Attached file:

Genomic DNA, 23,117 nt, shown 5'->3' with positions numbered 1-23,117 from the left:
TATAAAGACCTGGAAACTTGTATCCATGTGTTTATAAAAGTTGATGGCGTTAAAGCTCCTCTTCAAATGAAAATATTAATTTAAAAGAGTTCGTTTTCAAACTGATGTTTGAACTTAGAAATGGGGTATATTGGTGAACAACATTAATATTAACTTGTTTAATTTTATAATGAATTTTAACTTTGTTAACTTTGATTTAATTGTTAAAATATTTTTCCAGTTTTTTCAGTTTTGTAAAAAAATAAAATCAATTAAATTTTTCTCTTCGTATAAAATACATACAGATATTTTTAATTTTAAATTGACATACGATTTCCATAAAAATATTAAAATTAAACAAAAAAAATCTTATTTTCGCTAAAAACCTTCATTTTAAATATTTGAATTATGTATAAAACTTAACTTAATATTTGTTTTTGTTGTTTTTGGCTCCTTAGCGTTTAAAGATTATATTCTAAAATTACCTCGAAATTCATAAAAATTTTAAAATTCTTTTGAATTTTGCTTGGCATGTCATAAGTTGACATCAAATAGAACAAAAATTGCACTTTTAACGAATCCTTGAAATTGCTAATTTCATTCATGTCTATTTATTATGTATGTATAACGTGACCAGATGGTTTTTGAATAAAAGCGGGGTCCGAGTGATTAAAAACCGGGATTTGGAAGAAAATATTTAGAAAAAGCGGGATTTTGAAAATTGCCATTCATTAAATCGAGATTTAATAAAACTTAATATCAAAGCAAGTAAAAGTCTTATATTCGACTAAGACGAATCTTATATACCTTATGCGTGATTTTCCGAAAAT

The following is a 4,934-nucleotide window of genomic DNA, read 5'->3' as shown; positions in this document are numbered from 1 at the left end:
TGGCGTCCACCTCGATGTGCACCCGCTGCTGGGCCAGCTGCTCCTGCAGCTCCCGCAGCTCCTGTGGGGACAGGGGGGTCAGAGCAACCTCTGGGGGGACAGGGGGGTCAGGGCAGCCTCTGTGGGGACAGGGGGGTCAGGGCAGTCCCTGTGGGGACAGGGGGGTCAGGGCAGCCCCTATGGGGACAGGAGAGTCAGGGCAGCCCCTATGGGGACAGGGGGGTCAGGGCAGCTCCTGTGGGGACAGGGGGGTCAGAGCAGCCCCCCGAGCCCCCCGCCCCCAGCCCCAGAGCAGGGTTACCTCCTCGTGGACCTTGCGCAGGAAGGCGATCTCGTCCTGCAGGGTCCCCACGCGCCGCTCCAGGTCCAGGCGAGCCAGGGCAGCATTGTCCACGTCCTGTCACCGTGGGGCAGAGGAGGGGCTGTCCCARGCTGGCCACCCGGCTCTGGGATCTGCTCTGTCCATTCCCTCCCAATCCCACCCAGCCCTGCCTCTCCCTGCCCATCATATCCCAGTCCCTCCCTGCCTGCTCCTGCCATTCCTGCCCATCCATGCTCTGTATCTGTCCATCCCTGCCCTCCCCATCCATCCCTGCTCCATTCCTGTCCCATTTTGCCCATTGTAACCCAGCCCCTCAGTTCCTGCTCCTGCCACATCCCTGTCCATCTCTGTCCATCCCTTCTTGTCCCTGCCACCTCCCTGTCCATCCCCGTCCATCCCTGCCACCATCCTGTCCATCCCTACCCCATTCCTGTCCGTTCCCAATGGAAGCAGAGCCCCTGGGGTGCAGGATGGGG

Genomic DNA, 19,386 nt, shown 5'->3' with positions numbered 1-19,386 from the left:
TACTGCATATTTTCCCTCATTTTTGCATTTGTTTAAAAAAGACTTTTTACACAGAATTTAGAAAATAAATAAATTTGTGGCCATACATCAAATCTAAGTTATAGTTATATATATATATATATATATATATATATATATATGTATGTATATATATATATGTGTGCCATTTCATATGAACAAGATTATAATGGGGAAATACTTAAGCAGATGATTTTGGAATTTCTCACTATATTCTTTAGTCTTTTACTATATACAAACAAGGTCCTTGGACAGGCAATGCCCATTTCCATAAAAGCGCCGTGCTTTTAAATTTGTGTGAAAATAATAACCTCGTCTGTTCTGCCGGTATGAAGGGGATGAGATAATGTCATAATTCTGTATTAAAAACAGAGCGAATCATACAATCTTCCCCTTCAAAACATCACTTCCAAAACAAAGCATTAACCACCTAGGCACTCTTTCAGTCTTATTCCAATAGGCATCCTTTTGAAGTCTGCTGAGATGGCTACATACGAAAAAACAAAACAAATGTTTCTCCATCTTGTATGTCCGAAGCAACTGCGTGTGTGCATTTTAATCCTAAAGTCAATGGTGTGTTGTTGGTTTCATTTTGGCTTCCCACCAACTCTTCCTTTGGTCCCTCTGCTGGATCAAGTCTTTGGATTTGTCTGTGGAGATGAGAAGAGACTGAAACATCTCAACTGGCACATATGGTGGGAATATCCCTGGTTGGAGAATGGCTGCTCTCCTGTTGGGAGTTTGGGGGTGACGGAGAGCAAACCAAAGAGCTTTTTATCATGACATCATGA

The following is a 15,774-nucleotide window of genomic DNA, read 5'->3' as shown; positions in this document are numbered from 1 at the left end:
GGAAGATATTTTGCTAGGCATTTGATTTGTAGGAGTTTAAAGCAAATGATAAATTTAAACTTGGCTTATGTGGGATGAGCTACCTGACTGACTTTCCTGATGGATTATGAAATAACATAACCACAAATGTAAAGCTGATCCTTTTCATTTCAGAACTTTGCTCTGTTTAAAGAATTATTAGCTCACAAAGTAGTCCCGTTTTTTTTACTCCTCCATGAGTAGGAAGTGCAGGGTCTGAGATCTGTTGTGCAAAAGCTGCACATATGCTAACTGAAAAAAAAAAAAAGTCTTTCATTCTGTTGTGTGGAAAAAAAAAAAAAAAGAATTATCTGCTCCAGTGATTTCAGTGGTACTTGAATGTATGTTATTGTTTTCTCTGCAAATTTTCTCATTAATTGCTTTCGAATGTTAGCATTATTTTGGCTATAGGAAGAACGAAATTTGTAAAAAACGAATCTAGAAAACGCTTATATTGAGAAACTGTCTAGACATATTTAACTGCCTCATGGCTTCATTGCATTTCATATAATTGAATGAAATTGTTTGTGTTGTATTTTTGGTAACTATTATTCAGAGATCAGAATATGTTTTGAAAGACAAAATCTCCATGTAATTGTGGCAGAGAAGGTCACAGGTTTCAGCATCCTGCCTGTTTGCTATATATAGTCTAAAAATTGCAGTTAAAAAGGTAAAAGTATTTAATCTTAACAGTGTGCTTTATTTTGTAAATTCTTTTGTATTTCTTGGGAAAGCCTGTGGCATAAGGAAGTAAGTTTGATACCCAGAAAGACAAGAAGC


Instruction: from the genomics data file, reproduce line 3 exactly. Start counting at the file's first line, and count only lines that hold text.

The following is a 4,934-nucleotide window of genomic DNA, read 5'->3' as shown; positions in this document are numbered from 1 at the left end: